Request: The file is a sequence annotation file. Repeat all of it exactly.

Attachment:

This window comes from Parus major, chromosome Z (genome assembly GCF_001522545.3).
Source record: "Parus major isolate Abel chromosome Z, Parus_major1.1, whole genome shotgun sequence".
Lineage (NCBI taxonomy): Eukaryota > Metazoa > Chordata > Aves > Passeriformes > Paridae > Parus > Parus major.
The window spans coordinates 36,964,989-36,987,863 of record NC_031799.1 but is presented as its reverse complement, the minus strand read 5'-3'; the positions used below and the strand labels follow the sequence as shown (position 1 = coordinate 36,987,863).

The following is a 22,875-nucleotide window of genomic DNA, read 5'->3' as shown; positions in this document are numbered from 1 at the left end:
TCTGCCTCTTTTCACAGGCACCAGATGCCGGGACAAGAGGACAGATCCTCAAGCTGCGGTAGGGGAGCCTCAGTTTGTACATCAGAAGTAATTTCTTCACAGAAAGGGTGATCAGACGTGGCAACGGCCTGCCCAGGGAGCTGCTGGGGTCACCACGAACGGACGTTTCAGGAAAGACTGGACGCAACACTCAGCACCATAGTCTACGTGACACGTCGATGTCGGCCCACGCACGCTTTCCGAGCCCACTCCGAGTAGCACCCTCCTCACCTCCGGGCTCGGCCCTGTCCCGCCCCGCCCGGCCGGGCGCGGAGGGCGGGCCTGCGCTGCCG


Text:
This window comes from Parus major, chromosome Z (genome assembly GCF_001522545.3).
Source record: "Parus major isolate Abel chromosome Z, Parus_major1.1, whole genome shotgun sequence".
Lineage (NCBI taxonomy): Eukaryota > Metazoa > Chordata > Aves > Passeriformes > Paridae > Parus > Parus major.
The window spans coordinates 36,964,989-36,987,863 of record NC_031799.1 but is presented as its reverse complement, the minus strand read 5'-3'; the positions used below and the strand labels follow the sequence as shown (position 1 = coordinate 36,987,863).

The following is a 22,875-nucleotide window of genomic DNA, read 5'->3' as shown; positions in this document are numbered from 1 at the left end:
TCTGCCTCTTTTCACAGGCACCAGATGCCGGGACAAGAGGACAGATCCTCAAGCTGCGGTAGGGGAGCCTCAGTTTGTACATCAGAAGTAATTTCTTCACAGAAAGGGTGATCAGACGTGGCAACGGCCTGCCCAGGGAGCTGCTGGGGTCACCACGAACGGACGTTTCAGGAAAGACTGGACGCAACACTCAGCACCATAGTCTACGTGACACGTCGATGTCGGCCCACGCACGCTTTCCGAGCCCACTCCGAGTAGCACCCTCCTCACCTCCGGGCTCGGCCCTGTCCCGCCCCGCCCGGCCGGGCGCGGAGGGCGGGCCTGCGCTGCCG